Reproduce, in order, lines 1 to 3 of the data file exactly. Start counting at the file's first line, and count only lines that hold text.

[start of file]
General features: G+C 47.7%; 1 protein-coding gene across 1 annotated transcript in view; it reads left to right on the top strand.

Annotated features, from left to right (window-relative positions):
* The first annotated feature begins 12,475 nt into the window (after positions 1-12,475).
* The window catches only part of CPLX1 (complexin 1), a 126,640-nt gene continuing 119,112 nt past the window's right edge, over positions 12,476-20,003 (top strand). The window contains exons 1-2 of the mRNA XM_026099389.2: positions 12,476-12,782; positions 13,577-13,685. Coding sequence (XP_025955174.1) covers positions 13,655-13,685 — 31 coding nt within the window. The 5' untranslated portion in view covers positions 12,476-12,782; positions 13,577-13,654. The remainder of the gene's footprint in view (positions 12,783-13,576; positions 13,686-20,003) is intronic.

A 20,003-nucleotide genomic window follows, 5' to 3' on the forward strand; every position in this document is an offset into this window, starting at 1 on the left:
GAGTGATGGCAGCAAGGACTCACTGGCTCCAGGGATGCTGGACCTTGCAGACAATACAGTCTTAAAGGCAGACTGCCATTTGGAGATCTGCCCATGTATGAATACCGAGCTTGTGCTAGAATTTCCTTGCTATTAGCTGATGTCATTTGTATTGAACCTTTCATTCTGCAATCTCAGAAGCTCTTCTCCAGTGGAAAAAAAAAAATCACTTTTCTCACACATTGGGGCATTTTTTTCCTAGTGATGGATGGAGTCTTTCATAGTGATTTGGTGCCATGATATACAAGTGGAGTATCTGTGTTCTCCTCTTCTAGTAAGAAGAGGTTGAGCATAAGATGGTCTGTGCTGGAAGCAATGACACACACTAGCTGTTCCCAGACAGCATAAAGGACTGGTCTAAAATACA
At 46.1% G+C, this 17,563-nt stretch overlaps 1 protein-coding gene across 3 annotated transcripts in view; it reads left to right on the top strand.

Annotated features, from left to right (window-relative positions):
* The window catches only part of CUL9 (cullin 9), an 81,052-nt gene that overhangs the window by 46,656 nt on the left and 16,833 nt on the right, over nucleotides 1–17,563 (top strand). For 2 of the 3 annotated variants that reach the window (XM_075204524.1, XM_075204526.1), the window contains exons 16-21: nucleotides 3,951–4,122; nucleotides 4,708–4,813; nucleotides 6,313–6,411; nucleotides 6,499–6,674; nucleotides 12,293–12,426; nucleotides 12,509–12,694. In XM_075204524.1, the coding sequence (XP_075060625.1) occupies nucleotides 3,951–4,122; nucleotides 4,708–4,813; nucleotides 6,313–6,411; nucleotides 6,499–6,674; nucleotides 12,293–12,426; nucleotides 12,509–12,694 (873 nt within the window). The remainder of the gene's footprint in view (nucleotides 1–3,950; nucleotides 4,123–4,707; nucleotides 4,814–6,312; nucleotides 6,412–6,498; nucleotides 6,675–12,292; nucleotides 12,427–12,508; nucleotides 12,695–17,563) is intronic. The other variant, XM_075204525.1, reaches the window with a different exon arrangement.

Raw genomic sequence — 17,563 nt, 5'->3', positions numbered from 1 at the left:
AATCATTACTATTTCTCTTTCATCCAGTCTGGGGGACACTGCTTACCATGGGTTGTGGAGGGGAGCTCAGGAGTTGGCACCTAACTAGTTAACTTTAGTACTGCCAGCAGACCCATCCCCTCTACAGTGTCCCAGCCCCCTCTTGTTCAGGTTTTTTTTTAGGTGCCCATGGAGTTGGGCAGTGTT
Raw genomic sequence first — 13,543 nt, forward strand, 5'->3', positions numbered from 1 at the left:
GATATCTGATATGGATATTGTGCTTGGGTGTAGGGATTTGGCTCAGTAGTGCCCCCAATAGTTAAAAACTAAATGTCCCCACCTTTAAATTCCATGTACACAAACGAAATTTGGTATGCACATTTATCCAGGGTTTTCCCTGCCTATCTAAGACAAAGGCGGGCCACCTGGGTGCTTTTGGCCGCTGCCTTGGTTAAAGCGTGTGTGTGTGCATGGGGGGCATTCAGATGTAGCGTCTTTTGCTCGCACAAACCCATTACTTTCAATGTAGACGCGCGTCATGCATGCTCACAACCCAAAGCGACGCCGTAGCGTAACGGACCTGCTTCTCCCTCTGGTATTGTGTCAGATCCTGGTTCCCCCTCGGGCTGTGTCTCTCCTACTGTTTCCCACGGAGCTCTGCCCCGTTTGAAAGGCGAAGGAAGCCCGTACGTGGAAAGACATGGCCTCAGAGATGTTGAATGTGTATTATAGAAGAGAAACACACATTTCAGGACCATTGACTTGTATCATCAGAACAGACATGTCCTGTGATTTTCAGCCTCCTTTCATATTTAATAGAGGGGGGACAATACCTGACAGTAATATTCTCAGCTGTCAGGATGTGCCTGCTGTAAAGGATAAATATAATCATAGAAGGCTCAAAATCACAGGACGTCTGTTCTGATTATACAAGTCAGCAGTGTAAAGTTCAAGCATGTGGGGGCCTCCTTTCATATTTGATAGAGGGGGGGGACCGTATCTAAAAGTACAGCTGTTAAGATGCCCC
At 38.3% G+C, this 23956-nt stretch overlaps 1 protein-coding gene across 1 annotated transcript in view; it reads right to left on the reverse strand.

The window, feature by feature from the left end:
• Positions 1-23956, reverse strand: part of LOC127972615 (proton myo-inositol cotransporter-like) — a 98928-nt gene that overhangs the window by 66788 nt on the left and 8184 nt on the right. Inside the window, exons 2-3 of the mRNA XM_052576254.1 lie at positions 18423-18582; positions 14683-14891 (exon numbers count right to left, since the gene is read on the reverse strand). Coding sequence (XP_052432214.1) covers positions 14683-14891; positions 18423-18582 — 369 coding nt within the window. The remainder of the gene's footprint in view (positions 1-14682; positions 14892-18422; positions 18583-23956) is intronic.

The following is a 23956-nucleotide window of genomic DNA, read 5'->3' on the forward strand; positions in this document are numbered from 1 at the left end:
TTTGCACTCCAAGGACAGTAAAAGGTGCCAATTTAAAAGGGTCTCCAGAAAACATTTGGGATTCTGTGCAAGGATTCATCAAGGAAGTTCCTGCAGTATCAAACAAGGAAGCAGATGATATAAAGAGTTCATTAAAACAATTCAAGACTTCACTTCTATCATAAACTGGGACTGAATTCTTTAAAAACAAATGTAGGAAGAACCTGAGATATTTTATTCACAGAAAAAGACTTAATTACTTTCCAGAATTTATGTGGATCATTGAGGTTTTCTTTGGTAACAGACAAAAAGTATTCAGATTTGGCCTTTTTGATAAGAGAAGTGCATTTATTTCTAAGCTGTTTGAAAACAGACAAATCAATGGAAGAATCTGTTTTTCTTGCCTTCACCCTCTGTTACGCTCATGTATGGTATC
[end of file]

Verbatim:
General features: G+C 47.7%; 1 protein-coding gene across 1 annotated transcript in view; it reads left to right on the top strand.

Annotated features, from left to right (window-relative positions):
* The first annotated feature begins 12,475 nt into the window (after positions 1-12,475).